To ensure your kids have a good experience on their foundational visit to the dentist, prepare them properly before the big day.

Schedule the First Visit Early

Most experts advise that children see a dentist sometime before their first birthday. The earlier you can get your kids in to the dentist, the better. If they start early, they'll be familiar with the process and know what to expect as they get older.

However, if you missed that first early visit, it's not too late to establish good oral health for your kids. Get them in to see a dentist as soon, and as young, as possible.

Go to a Family-Friendly Dentist

What kind of dentist you choose matters. Even if you love your own dentist, they may not be right for your kids.

Choose a dentist who regularly deals with children and families. Many dentists' offices have long experience dealing with children and will happily accept appointments for the whole family. Your kids will likely have a better time if their dentist knows how to appeal to children.

Remember it's not just the dentist who will deal with your kids. Everyone from the front-office staff to the oral hygienist will also interact with your children and contribute to their first dental experience. Choose an office that knows how to make a positive first impression.

Explain Why You Go to the Dentist

Before their first visit, explain to your kids why it's important to go to the dentist. Talk, in a kidfriendly way, about how the dentist uses special tools to make their teeth squeaky clean again.  

Use metaphors or imagery that are easy for kids to understand. Decide, based on your children's personalities, whether to tell them how little cavity bugs hide in their teeth and the dentist needs to clean them off, or whether to just say you need the dentist to keep teeth healthy and strong.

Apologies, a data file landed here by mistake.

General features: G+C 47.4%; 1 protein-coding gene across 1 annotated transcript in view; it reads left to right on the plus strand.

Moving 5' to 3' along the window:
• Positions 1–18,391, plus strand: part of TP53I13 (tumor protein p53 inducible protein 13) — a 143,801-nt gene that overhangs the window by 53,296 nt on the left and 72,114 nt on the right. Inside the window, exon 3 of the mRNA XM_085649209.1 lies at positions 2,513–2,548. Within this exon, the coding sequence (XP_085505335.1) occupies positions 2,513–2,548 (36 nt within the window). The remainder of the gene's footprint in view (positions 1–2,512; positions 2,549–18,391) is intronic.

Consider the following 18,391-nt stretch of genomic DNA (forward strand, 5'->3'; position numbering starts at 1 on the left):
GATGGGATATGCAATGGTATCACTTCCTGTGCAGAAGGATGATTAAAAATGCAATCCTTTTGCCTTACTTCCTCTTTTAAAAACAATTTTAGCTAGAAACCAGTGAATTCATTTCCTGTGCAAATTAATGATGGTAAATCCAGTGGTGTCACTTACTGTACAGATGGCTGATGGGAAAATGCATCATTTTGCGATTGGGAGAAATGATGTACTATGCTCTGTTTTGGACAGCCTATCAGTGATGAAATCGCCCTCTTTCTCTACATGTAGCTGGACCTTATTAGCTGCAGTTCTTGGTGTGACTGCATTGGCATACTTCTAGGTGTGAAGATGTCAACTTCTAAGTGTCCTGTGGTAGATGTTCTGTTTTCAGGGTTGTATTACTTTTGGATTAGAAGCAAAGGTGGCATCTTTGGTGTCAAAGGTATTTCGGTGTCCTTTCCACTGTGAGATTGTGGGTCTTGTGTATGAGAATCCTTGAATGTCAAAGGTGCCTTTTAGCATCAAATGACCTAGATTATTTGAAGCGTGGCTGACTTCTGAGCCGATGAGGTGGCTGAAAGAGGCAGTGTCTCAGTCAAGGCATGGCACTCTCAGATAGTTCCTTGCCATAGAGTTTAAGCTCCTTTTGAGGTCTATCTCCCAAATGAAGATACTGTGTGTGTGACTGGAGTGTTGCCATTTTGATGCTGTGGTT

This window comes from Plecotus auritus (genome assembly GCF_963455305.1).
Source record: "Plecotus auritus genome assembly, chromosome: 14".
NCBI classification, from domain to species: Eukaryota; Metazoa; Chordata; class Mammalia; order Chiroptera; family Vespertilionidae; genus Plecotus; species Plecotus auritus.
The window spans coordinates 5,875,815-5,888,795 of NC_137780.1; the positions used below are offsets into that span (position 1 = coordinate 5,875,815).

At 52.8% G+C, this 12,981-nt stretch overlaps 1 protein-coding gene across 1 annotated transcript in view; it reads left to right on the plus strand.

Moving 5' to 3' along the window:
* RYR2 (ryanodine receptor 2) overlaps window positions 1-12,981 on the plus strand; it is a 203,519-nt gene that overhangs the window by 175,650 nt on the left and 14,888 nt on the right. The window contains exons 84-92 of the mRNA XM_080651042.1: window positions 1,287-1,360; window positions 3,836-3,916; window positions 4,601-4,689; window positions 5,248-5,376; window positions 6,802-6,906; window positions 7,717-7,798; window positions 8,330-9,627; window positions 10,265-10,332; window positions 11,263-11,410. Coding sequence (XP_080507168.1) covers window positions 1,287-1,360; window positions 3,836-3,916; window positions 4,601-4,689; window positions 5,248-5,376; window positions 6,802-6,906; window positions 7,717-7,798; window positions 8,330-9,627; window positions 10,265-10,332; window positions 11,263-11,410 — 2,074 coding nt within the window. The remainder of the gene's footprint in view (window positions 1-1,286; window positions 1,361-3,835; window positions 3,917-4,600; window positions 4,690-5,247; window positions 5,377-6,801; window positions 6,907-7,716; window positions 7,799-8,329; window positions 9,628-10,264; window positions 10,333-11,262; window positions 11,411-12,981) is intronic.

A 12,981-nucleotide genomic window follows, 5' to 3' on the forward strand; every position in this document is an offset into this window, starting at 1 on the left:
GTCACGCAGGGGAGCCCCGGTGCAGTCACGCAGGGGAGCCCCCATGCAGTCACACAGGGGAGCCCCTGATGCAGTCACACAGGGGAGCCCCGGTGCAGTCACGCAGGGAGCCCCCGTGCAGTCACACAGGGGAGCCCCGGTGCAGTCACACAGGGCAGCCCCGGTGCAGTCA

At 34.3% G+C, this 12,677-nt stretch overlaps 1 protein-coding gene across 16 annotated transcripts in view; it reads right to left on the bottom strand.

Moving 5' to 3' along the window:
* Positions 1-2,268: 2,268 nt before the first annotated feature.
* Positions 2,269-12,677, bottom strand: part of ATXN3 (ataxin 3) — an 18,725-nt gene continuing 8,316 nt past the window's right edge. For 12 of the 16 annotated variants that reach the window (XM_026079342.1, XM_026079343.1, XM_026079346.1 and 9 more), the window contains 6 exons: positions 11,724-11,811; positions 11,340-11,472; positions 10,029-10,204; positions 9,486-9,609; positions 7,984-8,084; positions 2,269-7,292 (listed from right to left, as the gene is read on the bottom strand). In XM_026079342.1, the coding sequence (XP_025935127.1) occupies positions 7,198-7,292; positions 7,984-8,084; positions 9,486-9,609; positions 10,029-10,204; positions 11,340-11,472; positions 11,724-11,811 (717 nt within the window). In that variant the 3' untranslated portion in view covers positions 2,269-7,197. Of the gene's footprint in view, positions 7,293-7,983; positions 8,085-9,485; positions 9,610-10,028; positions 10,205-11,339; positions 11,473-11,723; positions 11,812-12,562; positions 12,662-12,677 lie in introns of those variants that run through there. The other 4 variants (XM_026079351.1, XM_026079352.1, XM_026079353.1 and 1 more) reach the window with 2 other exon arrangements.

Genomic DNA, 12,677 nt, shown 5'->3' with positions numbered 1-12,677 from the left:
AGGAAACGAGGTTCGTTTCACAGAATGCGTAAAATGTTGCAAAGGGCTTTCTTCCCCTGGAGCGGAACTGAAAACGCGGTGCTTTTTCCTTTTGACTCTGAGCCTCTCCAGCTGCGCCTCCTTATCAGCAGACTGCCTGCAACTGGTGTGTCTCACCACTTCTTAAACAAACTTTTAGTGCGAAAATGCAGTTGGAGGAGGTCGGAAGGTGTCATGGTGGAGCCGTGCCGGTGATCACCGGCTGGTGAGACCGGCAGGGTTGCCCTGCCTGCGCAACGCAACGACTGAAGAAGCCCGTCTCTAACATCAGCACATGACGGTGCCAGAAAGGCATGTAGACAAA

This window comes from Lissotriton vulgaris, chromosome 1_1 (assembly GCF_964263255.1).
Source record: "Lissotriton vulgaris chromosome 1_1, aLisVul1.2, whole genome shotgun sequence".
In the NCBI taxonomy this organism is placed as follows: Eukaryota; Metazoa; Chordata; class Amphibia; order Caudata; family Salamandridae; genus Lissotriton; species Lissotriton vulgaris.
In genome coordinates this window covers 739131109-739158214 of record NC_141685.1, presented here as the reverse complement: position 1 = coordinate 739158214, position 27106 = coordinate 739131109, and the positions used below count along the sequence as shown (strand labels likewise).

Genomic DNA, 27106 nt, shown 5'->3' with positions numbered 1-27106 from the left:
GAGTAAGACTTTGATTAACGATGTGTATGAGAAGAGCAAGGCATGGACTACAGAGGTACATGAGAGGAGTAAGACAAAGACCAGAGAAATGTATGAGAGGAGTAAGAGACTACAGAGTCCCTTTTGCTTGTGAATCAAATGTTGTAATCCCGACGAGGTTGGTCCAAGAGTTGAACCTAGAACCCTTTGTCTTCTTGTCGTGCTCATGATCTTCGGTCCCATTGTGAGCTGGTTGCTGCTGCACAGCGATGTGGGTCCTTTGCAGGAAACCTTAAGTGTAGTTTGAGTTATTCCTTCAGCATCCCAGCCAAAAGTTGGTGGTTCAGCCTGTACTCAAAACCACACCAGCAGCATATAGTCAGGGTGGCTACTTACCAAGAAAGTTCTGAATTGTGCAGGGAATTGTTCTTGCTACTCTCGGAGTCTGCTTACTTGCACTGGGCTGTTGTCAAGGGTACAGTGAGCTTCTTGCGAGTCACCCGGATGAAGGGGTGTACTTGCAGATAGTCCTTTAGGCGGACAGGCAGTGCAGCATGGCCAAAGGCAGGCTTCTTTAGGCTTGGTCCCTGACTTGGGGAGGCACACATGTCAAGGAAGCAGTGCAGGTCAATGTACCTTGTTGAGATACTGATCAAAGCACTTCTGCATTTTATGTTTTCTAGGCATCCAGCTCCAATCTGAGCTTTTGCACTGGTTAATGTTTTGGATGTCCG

Tell your children what you personally like about going to the dentist. Maybe you like when the dentist polishes your teeth or takes an X-ray. Relay your own experience to give your kids a positive impression of what to expect.

Show Your Kids Positive Media

Familiarize your children with the environment and equipment they'll see at the dentist's office. Show them pictures and videos of kids at the dentist and images of the tools the dentist uses to clean their teeth. Find episodes of kid-friendly TV shows that address dental visits, and watch them with your children.

Expose your children to a variety of positive media about dental visits. If they know what things look like and what to expect before they get to the office, they'll be less intimidated by the dental environment.

Give Your Kids Something to Look Forward To

Offer your children a treat or special event for after their dentist visit. Maybe they'll get to spend a day at the zoo, or just go out for ice cream after their appointment. Give them a positive event to look forward to so they approach their first visit to the dentist with happy anticipation.

With the right preparation, you can help your kids establish a positive relationship to dentists and oral hygiene. Promote a good attitude before their first dental visit and build a healthy foundation for the rest of their lives.